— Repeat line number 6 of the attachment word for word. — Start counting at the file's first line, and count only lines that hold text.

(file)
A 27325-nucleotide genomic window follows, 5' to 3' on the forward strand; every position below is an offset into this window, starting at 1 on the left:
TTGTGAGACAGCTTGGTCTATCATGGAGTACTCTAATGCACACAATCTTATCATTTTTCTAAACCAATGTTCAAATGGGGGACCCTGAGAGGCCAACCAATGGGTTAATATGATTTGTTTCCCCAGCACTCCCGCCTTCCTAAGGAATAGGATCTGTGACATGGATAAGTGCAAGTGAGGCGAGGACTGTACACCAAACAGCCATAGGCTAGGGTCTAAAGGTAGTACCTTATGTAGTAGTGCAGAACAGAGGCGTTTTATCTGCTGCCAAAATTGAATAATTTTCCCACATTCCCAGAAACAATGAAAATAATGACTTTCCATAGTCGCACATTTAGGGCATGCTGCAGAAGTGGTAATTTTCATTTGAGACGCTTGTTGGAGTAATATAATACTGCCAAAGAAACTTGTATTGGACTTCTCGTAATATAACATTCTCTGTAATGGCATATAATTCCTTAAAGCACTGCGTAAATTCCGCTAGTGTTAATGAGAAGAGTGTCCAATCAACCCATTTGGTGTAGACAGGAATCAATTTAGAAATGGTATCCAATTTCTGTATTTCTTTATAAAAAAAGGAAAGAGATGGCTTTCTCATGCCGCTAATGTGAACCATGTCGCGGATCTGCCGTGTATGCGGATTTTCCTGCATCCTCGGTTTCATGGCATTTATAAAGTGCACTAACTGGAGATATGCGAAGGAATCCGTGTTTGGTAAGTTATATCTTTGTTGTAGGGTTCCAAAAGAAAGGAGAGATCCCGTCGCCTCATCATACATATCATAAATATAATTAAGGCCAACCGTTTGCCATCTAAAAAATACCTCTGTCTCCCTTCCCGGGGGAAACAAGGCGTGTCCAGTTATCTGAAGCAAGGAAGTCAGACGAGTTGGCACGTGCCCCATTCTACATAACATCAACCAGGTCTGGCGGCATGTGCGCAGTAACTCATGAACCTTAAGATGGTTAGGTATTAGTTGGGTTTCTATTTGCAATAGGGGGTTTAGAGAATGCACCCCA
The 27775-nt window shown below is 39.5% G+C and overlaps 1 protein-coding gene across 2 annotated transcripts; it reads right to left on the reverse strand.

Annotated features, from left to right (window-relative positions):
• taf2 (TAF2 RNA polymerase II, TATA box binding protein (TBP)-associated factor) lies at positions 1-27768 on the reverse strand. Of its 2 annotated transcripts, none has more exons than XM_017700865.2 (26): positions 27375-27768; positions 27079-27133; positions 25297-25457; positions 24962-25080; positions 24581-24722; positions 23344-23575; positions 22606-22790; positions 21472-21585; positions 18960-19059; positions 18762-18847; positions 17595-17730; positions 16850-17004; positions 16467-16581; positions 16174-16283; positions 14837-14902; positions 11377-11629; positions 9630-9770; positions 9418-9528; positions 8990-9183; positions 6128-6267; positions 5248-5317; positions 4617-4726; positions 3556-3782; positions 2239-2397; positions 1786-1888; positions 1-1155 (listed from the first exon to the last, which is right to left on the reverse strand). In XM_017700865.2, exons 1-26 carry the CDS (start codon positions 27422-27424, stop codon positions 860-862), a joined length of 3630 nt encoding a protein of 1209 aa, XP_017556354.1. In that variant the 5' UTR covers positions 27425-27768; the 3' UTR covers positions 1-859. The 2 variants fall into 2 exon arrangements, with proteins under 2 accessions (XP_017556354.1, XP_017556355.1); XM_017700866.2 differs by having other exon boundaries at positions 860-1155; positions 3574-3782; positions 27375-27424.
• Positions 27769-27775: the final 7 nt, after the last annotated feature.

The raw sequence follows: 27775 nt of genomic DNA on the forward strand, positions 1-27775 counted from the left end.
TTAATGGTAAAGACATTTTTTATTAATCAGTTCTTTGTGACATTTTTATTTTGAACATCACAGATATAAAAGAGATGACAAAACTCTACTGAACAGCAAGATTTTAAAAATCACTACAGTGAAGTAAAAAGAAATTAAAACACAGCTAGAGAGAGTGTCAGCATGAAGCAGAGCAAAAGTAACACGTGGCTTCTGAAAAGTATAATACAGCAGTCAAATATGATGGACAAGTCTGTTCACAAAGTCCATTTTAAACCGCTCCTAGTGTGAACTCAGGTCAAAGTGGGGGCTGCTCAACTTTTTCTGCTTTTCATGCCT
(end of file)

• Positions 27769-27775: the final 7 nt, after the last annotated feature.